He had enlisted in the Navy during WWII, and during the time Mao Tse Tung was driving Chiang Kai-shek out of mainland China, Hoffman was stationed in Shanghai and saw dead bodies of G.I.s floating in the Whangpoo River, which was a tributary of the Yangtze.

Upon his discharge from the Navy, Hoffman continued to pursue his dream of "making it big" in showbiz. "I wanted to be a comedian in the movies," he says.   His determination to be an actor was so strong that his mother moved the family into an apartment that was close enough for him to attend Hollywood High School.  He spent two-and-a-half years in drama school on the G.I. bill.


He would team up with one of his school buddies and form a stand-up comedy team — Wallace and Lee (he dropped the first part of Stanley).  

Later, after the failure of his recording artist career, and while in one of the most precarious period in his life, he had to turn to selling real estate to make a living. Fortunately, he was good at it. He finally starting making money -- before losing $375,000 in the stock market.

More recently, the name change to Kwayzar was prompted by his discovery of rap, which nudged Hoffman in a new direction. He says he was influenced by Ice Cube and Eminem.

He has gone into writing and producing rap videos fulltime now, which he uploads on YouTube (YouTube.com/kwayzar11). His cybermusic (also available in CD) bears such titles as the afore-mentioned "Satellite Baby," "Brave New World "(a nod to Aldous Huxley), "Cyberspace," "Chat Room," "Tech Support," and "Clone."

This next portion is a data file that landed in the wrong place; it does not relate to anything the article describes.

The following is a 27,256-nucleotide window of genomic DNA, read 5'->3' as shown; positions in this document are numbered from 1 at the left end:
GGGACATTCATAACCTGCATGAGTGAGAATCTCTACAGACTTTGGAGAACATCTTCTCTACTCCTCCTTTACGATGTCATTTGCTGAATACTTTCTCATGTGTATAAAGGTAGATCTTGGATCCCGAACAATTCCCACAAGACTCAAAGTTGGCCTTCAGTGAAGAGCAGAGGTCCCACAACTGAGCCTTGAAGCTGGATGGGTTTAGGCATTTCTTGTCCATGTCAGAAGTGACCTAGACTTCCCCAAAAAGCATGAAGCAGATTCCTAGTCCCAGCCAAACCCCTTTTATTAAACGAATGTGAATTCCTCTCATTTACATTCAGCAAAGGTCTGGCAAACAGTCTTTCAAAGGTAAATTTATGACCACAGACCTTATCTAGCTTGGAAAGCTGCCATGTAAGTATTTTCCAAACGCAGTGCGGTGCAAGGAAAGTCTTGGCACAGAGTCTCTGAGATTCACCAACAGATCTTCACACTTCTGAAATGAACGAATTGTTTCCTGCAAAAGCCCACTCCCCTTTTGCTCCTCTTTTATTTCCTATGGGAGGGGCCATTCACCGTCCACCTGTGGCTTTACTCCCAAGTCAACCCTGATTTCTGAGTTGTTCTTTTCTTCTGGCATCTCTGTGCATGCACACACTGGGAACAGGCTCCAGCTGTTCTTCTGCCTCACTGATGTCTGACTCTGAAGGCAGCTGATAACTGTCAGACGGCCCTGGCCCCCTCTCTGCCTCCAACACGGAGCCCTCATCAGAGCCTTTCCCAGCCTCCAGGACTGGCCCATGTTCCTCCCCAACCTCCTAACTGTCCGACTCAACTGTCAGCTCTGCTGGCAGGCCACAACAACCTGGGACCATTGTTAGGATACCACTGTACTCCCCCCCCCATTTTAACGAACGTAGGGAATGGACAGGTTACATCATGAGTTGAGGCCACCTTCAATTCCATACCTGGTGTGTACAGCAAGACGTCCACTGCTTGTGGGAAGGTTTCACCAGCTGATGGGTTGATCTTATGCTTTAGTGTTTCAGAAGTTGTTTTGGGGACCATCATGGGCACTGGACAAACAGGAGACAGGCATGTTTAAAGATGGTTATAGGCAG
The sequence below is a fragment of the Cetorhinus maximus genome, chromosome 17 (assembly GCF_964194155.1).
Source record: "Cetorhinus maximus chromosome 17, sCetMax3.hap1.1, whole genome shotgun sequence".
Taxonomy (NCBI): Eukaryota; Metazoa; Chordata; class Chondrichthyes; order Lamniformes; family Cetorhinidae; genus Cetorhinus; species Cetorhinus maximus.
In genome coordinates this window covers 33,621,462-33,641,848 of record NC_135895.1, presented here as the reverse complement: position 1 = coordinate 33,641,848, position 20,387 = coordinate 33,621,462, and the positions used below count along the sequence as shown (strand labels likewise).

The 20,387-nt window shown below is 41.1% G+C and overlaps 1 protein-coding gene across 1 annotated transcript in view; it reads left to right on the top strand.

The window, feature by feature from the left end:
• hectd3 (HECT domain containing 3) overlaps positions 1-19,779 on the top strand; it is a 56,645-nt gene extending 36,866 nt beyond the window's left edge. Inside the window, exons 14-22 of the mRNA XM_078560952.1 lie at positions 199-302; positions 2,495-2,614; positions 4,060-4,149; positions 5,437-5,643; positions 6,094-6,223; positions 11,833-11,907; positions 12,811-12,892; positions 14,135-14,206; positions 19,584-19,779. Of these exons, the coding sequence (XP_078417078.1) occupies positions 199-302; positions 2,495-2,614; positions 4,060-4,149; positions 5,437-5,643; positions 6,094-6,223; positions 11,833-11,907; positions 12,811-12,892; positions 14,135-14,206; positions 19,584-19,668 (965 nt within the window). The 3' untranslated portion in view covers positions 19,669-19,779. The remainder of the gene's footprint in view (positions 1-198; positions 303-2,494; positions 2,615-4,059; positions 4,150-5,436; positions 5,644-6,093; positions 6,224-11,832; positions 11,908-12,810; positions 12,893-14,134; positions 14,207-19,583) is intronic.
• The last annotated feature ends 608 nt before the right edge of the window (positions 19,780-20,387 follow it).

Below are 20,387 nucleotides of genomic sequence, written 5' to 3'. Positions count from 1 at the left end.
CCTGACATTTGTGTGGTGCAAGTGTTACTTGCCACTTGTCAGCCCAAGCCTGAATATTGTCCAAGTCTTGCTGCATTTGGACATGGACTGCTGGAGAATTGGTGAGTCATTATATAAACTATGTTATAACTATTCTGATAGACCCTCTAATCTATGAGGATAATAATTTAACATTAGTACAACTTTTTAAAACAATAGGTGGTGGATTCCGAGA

Latin and scientific phrases that alternate with salty language learned during naval days can be heard in his uptempo music videos. Two of his latest are "The Vote of a Lifetime," a rap in support of Obama, and "I Can Still Do It," which is a metaphor, he says, for young as well as old people not giving up, not quitting on that dream.

At this point, he says, "Writing and producing rap videos keeps me busy, keeps me active, and keeps me well, while I hope to be an inspiration especially to older people that they, too, can and should still lead productive, and thus meaningful, lives. The whole thing has become a labor of love."

Still practicing a bit of self-promotion, Kwayzar wants his sobriquet henceforth to be "The world's only senior cyber-rapper Caucasian."


*

*





Monday, March 21, 2016

Whats The Matter Baby


Jerry Mundo & The Hounds

Whats The Matter Baby

Betty Records 1200
Sonny Sawyer/Vaughn Morrison Productions
1967

What's a Matter Baby (Is It Hurting You) was written by Clyde Otis, Joy Byers and was first released by Timi Yuro in 1962